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Sterling rises to one-month high against the euro, BoE in focus
November 7, 2012 / 1:01 PM / 5 years ago

Sterling rises to one-month high against the euro, BoE in focus

LONDON (Reuters) - Sterling rose to a one-month high against the euro on Wednesday after the single currency responded to mounting concerns over the currency bloc’s economic prospects.

A pile of one pound coins is seen, in central London June 17, 2008. REUTERS/Toby Melville

The euro fell to 79.785 pence, its lowest level since Oct 1, after weaker-than-expected German industrial output data and lowered growth forecasts from the EU Commission.

The euro was also hurt by comments from ECB President Mario Draghi who said the bank expected the euro zone economy to remain weak “in the near term,” adding to investor nervousness ahead of the central bank’s policy meeting on Thursday.

The single currency was last trading at 79.78 pence, down 0.4 percent against the pound and close to its trough of 79.71 pence. Near-term support for the euro was seen at 79.65 pence, its 100-day moving average.

The euro faced further pressure before a Greek parliamentary vote later on Wednesday on austerity measures necessary to secure the next tranche of bailout cash and avoid bankruptcy.

“A positive vote from Greece will probably not put a lot of upward pressure on euro/sterling as the market has likely already priced in for the voting in Greece to go OK,” said Adam Cole, head of global FX strategy at RBC.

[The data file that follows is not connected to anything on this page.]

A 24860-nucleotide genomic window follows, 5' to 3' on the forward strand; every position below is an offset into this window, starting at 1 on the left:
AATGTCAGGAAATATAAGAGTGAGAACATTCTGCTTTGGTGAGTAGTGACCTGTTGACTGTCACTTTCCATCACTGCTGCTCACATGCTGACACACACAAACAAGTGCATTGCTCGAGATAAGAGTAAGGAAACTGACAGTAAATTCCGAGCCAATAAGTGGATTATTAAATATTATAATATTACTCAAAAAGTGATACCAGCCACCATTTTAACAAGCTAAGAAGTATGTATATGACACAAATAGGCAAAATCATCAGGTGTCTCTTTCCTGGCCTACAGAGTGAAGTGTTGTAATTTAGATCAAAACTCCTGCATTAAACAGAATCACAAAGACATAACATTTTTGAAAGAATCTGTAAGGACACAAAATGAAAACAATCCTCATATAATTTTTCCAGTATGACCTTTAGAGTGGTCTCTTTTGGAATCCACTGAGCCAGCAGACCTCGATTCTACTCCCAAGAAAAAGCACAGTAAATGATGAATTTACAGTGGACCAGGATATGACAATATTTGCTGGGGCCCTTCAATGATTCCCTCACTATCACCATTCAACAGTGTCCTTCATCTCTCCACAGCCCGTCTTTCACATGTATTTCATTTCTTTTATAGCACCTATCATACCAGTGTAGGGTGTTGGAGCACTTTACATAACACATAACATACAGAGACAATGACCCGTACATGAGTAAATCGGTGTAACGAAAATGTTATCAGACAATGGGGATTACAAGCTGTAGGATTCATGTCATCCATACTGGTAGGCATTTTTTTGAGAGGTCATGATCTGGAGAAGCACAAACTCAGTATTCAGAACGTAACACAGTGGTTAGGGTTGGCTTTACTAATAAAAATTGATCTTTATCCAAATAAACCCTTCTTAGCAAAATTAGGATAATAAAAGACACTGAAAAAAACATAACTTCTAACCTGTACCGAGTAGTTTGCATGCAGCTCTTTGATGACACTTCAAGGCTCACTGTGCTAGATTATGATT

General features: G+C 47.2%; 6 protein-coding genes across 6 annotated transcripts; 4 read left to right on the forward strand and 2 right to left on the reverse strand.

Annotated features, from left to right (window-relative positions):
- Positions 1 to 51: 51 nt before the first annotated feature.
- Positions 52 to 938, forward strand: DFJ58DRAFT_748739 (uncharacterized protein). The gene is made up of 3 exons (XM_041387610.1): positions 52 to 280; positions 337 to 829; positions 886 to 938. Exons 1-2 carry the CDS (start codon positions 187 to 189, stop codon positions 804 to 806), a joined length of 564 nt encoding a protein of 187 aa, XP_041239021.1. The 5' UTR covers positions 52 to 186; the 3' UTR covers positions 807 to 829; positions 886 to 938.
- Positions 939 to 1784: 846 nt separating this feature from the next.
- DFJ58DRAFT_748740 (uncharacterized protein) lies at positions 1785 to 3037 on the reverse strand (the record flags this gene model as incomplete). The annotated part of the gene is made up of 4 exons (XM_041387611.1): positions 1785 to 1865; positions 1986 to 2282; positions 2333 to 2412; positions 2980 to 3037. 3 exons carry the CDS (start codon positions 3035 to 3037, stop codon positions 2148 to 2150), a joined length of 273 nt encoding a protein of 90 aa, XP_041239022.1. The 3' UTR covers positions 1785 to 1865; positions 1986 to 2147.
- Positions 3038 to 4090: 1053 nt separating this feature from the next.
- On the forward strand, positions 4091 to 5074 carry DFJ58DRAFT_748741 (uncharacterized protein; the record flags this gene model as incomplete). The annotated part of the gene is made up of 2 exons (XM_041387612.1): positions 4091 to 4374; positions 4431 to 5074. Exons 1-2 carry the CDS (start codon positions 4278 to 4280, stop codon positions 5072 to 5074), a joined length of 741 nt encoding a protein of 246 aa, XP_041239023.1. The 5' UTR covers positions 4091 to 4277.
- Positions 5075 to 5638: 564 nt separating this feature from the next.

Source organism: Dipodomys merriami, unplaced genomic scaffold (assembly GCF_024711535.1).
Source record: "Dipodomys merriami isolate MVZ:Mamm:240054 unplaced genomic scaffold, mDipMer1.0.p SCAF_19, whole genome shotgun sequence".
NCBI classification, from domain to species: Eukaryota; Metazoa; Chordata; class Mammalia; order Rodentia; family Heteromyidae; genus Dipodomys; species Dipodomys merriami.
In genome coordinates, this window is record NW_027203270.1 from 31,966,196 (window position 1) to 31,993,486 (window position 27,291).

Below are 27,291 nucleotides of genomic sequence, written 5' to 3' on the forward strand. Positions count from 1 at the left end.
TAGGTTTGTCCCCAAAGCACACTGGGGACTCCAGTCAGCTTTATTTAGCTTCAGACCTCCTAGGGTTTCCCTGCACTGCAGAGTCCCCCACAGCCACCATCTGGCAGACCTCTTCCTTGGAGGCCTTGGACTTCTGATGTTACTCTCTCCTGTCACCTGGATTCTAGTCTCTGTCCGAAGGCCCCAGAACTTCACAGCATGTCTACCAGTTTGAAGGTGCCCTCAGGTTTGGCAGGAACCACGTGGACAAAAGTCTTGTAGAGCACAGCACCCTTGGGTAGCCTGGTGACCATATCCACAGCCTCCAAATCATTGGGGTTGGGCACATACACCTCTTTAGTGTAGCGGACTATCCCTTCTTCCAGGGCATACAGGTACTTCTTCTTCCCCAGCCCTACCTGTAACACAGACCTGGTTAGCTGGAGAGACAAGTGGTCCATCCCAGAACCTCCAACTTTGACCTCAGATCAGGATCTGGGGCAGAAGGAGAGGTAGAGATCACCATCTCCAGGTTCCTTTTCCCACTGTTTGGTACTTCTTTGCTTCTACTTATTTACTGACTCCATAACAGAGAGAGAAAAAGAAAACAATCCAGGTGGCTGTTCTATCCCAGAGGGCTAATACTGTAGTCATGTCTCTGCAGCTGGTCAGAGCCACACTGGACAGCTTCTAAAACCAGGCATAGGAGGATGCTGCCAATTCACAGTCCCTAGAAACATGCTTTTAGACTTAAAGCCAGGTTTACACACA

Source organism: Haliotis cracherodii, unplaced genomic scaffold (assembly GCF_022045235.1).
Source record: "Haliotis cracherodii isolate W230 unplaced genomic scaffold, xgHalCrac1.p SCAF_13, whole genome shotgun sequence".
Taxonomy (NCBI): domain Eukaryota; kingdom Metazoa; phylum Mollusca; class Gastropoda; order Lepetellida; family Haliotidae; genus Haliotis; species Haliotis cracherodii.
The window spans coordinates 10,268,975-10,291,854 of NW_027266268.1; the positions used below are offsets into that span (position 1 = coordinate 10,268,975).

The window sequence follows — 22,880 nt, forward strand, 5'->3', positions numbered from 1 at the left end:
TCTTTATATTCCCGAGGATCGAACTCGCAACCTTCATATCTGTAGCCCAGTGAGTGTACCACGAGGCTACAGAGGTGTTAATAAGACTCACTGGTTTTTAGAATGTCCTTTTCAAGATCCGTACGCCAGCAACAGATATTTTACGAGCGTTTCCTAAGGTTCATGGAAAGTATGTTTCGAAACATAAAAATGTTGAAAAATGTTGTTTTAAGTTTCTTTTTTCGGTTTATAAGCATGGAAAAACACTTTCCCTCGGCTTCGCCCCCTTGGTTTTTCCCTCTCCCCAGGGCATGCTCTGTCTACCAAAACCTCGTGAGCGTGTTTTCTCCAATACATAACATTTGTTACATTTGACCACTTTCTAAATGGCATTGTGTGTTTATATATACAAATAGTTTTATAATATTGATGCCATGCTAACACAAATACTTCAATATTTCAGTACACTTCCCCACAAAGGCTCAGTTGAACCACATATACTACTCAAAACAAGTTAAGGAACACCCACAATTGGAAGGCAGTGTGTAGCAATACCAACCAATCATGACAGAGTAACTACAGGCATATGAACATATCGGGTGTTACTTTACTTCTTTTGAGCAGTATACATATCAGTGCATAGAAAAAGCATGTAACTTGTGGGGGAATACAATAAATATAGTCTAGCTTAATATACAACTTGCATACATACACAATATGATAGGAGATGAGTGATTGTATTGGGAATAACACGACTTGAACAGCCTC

“But a negative vote will see an absolutely plunge (in euro/sterling).”

Earlier on Wednesday, sterling gained against the dollar after investors sold the U.S. currency as victory for Barack Obama in the U.S. presidential election was seen ensuring easy monetary policy.

But the dollar soon rose to a two-month high against major currencies as investors shifted focus to the looming U.S. fiscal cliff concerns, bolstering the safe-haven appeal of the U.S. currency. The fiscal cliff is a mix of tax increases and spending cuts due to extract some $600 billion from the economy starting January1, barring a deal with Congress


Nerves ahead of a Bank of England interest rate decision on Thursday also kept investors wary of the British pound.

Sterling was down 0.1 percent on the day at $1.5978, easing towards its two-week low of $1.5957 struck on Monday, and off a session high of $1.6043. Near-term support is seen at October 23 low of $1.5914.

Robust UK gross domestic product figures in the third quarter and comments by the Bank’s policymakers have prompted market players to lower their bets on further easing from the BoE’s monetary policy committee (MPC) on Thursday, a factor that has helped the pound in recent weeks.

A slew of weaker-than-expected industrial, housing and retail sales data has dented hopes of a sustained recovery in the fourth quarter but was not enough to shake the belief the Bank will hold off pumping in more cash until early next year.

Expectations of more quantitative easing (QE) usually weigh on sterling as asset purchases increases the currency’s supply.

“There seems to be quite a large risk that we get no more QE from the Bank tomorrow. Even if we do the risk is they signal very strongly this will be the last QE in the absence of a large shock,” Cole said.

He added that either way the market will take that as being a relatively positive signal for the currency.

Economists polled by Reuters expect rates to be held and asset purchases to pause at 375 billion pounds, expecting the central bank to hold fire until early next year.

The European Central Bank also meets on Thursday and while no rate cuts are expected, growing evidence that the euro zone is in recession is likely to boost expectations of more easing in the coming months.

BMO Capital Markets recommended investors go short on the euro against the British pound before the rate decisions by the ECB and the Bank.

“We have entered a short EUR/GBP position at 79.87 pence. We set a stop loss at 80.80 with near-term targets at 79.155 and 78.54 (61.8 percent and 76.4 percent retracements of the July-October rally).”

Additional reporting by Philip Baillie; editing by Keiron Henderson

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